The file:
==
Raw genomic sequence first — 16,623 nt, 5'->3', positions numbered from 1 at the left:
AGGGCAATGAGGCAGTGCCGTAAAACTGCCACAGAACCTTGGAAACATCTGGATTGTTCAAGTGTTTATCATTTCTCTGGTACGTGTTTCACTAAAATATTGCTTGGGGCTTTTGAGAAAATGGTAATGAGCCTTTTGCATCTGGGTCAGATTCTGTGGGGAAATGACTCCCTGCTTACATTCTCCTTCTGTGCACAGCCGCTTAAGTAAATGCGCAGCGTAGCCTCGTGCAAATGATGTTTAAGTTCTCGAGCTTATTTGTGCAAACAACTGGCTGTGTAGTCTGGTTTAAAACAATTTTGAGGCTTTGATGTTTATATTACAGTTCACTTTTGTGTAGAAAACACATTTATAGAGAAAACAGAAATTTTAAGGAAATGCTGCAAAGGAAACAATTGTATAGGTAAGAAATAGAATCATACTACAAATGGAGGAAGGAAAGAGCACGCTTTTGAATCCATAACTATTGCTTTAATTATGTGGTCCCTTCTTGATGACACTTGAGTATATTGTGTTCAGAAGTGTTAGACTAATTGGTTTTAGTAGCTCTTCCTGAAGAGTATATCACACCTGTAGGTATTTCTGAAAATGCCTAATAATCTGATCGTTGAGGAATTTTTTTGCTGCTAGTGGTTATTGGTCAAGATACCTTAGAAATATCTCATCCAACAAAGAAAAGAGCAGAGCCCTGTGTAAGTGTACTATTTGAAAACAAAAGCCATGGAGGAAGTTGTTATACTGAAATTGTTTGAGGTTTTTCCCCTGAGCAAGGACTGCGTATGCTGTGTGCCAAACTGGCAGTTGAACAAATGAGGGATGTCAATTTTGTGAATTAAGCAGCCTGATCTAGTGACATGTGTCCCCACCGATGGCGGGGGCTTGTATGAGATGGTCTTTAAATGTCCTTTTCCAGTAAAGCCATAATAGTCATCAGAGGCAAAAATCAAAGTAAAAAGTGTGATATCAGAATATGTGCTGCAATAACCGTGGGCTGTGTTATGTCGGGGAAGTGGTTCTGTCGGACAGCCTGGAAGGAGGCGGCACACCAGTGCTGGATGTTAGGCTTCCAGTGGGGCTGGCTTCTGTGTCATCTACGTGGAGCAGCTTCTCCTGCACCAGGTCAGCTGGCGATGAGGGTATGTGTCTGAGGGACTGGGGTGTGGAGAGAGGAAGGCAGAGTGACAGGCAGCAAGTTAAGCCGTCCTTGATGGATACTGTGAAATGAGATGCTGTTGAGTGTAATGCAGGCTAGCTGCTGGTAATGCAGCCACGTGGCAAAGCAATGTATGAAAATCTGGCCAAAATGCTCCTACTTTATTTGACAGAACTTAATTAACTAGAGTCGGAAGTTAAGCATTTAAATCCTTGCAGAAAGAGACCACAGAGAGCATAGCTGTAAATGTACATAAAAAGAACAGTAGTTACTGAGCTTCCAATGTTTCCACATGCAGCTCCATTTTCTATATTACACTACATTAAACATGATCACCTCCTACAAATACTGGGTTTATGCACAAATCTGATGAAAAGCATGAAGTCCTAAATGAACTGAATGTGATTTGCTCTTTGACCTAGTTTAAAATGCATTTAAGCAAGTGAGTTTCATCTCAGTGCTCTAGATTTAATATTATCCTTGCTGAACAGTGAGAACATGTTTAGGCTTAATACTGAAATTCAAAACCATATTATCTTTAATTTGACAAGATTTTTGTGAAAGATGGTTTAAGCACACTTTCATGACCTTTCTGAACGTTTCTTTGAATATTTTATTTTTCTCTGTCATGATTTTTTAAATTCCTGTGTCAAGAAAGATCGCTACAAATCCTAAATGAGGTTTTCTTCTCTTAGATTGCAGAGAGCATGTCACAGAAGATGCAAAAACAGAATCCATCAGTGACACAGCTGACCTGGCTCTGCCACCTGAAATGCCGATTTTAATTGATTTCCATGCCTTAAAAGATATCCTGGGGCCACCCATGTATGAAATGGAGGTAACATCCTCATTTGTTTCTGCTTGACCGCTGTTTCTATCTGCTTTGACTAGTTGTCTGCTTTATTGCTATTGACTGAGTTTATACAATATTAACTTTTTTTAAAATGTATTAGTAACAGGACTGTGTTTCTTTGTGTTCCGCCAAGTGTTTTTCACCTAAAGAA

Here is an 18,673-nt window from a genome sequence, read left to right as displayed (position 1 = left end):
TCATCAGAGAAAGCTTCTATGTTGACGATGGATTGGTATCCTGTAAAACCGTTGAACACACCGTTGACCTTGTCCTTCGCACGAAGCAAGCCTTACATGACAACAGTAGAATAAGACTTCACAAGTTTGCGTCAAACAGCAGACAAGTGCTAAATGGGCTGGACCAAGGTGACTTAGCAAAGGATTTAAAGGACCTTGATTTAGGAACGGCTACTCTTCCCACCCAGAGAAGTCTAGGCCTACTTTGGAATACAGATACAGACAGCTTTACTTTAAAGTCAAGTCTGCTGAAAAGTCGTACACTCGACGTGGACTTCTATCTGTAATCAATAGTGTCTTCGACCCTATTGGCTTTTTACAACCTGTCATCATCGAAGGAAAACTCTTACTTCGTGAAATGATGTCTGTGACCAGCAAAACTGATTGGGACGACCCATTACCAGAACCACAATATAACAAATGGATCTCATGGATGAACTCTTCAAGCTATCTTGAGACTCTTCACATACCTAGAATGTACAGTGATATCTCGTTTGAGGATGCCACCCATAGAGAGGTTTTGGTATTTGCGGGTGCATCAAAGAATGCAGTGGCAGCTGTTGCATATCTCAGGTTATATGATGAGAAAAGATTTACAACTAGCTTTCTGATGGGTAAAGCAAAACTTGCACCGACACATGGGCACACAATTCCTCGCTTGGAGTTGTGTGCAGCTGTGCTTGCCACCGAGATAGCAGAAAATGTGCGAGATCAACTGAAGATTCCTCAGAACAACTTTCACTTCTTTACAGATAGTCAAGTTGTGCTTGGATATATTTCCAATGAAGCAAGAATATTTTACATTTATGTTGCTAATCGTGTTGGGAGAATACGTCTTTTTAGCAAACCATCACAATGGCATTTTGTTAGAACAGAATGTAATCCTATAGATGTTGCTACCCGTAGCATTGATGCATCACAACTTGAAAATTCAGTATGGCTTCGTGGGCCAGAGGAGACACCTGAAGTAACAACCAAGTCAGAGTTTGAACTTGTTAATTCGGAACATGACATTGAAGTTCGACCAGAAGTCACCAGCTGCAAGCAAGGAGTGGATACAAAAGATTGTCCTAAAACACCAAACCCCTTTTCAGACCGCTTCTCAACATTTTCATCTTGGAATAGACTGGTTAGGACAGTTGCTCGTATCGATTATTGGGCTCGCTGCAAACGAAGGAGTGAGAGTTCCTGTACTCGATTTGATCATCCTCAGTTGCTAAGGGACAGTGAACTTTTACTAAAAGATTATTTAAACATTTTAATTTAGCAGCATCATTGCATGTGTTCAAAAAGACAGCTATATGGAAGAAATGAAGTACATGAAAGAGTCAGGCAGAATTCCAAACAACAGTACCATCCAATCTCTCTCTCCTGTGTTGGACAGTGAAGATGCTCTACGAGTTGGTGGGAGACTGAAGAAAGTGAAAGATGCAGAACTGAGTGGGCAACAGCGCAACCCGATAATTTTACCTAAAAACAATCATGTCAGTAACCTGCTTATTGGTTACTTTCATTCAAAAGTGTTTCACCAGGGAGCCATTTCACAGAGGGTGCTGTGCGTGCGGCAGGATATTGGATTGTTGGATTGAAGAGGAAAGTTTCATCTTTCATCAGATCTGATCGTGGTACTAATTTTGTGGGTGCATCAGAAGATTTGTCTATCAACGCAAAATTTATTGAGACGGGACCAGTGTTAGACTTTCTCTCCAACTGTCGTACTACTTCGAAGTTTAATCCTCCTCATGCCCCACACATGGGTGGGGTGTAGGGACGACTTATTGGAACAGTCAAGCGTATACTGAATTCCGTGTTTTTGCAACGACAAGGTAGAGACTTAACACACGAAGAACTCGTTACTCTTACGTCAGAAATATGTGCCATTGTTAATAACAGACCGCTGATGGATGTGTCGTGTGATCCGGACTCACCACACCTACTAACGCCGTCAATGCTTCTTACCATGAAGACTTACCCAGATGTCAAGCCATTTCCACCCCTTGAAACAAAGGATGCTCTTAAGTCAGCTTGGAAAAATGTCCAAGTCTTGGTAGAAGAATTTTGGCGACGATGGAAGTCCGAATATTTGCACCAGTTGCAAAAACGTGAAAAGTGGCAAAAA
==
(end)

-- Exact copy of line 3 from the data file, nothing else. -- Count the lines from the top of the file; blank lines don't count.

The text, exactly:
Here is an 18,673-nt window from a genome sequence, read left to right as displayed (position 1 = left end):